Andrey Polbin, Head the International Macroeconomic Modeling Department at the Gaidar Institute, and Mikhail Andreev, Senior economist at the Bank of Russia, in a study published in the April issue of “Voprosy Ekonomiki” estimated the macroeconomic effects of the expected reduction in oil and gas revenues due to the imposed sanctions. The RBC published results of the research.

At the beginning of 2023, Russia's export revenues from the sale of energy resources remain high, however, on the horizon of several years there are great risks of their decline due to restrictions from unfriendly countries, the authors of the article warned. The authors proceeded from three scenarios of reduction of Russia's revenues from commodity exports on the horizon of the next years, by 40, 60 and 80%. They argue that such a reduction could have a "non-trivial" impact on the dynamics of the country's main macroeconomic indicators.

Over the past year, a number of countries have refused to buy energy resources from Russia and imposed a "ceiling" on prices of Russian oil and oil products, the authors of the study remind. Amid the introduction of restrictive measures, the trading discount for the Russian Urals oil mark increased against the Brent mark: its value in the spring of 2022 reached $40 per barrel, by the end of the summer declined to $20-25 per barrel and rose again by the start of 2023 to $30.

“There is a risk that Russia's revenues from energy exports will drop over the horizon of several years both due to a number of states refusing to consume specifically Russian energy carriers and due to a general reduction in demand due to the intentions of the global community to reduce their dependence under the aegis of the fight against global warming,” the article says.

To estimate the macroeconomic effect of such events, the authors built a model of Russia's economy, which is a "small open economy" heavily dependent on natural resource exports and with a closed financial account of the balance of payments. The latter means that economic agents have no capacity either to borrow funds from abroad or to invest abroad (in reality, Russia's financial account is not completely closed now, the authors stipulate). At the same time, all agents expect a permanent drop in the value of commodity exports in eight quarters from now by 40, 60 or 80%.

The impact of the expectation shock on the economy is concentrated around two time periods: when the news appears and when the event is realized (a drop in exports), economists point out. Their calculations showed that expectations of a future drop in commodity revenues do not result in the immediate decline in economic indicators. “A sharp decline in the GDP and consumption occurs closer to the actual onset of a decline in export revenues, while in the short term the dynamics of these indicators is smooth,” they state. Thus, when commodity revenues decline by 40, 60 and 80% in the long term, the GDP dropped by 7.1, 10.7 and 14.2%, respectively, and household consumption reduced by 9.3, 14 and 18.6%. However, eight quarters earlier the dynamics of the indicators was not expressively visible.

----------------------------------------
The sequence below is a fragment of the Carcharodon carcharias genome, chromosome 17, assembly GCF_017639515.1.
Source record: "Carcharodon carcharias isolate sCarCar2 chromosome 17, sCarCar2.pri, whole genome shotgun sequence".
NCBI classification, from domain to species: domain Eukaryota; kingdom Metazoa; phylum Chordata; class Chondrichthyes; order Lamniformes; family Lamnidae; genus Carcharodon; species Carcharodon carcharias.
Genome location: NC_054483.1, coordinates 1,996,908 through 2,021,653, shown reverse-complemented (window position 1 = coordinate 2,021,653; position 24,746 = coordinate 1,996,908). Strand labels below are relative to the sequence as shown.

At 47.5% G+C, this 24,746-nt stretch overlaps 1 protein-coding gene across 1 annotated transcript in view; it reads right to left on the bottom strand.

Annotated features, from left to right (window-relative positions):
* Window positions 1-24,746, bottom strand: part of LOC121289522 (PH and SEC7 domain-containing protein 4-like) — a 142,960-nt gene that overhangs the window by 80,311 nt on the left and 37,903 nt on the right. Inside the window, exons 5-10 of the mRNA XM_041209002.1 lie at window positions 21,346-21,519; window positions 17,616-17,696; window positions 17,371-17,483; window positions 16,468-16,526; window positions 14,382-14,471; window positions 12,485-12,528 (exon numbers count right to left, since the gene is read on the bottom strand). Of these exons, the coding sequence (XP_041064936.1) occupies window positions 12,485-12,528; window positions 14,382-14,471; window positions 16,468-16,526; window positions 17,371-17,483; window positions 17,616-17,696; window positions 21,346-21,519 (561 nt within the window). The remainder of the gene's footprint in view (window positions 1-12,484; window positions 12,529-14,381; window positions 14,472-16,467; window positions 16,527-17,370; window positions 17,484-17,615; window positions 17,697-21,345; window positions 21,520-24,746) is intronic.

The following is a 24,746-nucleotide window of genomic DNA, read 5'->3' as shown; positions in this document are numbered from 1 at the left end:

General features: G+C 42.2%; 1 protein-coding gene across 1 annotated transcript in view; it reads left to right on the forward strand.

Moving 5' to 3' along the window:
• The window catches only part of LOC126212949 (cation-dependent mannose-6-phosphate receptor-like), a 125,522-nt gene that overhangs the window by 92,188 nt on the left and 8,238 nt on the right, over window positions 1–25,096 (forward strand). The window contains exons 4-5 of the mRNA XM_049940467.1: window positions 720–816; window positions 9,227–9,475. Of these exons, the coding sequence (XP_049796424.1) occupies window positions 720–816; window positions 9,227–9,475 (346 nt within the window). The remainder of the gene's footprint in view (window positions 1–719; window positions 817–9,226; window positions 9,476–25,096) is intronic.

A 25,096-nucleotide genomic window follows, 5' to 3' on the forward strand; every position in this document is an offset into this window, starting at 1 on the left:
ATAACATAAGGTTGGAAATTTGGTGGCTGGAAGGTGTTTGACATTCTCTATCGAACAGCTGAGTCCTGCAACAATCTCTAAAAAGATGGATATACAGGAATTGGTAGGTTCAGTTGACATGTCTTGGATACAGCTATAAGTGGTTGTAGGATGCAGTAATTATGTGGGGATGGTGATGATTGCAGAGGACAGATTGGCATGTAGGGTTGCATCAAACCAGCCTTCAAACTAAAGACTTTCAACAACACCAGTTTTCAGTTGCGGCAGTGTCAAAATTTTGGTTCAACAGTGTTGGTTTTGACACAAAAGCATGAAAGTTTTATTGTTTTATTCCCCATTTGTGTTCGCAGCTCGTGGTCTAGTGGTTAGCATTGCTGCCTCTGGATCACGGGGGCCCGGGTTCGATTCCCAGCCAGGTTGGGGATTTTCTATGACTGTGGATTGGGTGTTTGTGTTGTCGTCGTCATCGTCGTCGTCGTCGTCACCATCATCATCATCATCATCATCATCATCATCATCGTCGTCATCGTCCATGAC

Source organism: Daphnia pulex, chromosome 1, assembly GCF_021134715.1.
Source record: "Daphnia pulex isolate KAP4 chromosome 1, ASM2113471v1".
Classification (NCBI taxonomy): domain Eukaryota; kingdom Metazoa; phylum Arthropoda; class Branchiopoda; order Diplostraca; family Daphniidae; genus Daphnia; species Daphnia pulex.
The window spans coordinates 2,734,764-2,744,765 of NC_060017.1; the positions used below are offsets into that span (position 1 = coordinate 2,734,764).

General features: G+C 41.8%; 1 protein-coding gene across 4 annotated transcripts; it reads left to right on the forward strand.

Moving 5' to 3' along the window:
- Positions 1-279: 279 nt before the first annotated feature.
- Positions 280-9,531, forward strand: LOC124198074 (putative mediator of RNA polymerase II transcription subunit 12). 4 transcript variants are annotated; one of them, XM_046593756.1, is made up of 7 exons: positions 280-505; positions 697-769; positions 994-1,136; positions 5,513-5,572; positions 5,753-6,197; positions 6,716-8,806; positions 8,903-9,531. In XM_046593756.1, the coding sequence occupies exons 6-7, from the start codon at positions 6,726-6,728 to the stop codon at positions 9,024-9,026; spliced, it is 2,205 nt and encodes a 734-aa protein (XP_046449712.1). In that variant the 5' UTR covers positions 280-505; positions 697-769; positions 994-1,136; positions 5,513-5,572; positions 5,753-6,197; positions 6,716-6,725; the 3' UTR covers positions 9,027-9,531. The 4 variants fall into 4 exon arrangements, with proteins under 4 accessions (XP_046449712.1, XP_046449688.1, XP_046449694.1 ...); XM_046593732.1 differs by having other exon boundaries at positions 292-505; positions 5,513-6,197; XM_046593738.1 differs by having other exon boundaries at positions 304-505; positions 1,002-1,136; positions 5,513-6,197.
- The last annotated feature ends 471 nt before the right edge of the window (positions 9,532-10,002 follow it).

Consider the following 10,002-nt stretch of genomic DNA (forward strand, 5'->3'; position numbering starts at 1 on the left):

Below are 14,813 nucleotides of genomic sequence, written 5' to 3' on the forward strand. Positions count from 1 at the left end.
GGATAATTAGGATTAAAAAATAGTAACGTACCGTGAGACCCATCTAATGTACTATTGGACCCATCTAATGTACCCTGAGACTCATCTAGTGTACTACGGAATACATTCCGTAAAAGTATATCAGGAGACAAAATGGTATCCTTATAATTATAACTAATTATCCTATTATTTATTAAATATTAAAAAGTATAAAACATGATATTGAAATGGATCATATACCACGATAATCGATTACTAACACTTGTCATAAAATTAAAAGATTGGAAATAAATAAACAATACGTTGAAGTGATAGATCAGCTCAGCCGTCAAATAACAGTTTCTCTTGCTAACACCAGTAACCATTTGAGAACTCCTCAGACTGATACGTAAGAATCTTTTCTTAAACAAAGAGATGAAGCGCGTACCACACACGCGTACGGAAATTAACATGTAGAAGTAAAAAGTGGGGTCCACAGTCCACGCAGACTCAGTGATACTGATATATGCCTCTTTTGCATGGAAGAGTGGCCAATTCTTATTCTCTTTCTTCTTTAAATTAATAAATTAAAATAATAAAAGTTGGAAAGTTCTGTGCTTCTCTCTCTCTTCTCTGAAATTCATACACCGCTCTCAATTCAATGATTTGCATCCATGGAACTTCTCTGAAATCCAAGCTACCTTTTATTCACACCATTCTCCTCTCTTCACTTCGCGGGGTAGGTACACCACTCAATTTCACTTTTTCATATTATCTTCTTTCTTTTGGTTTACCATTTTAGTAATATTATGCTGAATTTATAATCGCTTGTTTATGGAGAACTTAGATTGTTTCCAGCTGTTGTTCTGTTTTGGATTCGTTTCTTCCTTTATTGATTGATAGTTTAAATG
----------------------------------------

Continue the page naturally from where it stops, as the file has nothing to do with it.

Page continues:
According to the model used by the authors, the drop in exports in the commodities sector is partially offset by growth in supplies in the non-sanctioned commodities sector. This is due to the expected weakening of the national currency, which benefits non-sanctioned exporters, as well as a decline in real wages. As a result, aggregate exports decline less significantly, losing 20 to about 50%, depending on the scenario. The authors describe the growth of non-energy exports in this model as an effect opposite to the "Dutch disease. The ruble weakening entails rising inflation, forcing the regulator to increase the key rate.

The authors specifically pointed out the differences in the effect of the expected shock of falling export earnings (after eight quarters) and the unexpected shock of falling incomes (in the current quarter). On the one hand, both shocks are marked by similar effects: falling consumption, output, imports, and depreciation of the national currency. However, on the other hand, significant difference is that during an expected shock a number of economic indicators, nominal and real exchange rate, prices, interest rate, fall, while during an unexpected shock, on the contrary, they grow. This means that monetary policy in the context of inflation targeting regime reacts alternatively: the rate drops during the expected shock, while it grows during the unexpected one.

Expectations of lower export earnings in the future “paradoxically have a stimulating effect on investment activity,” according to the study. This is due, in particular, to an increase in savings combined with restrictions on capital flows.

Cumulative investment in the economy increases by 4.5-9.0% in the short term relative to the base case of economic development, while the indicator grows by 15.8-31.6% at its peak after six quarters (depending on the scenario of a decline in energy exports). This suggests that theoretically, the "rainy day" savings motive under capital restrictions can stimulate investment activity within the economy, experts explain. Another factor of investment growth is the activity in the non-commodity exporting sector.

Experts Mikhail Andreev and Andrey Polbin concluded that investment growth (albeit in a smaller amount) is also observed when the financial account is open or the non-resource exporting sector is static even during sanctions shocks.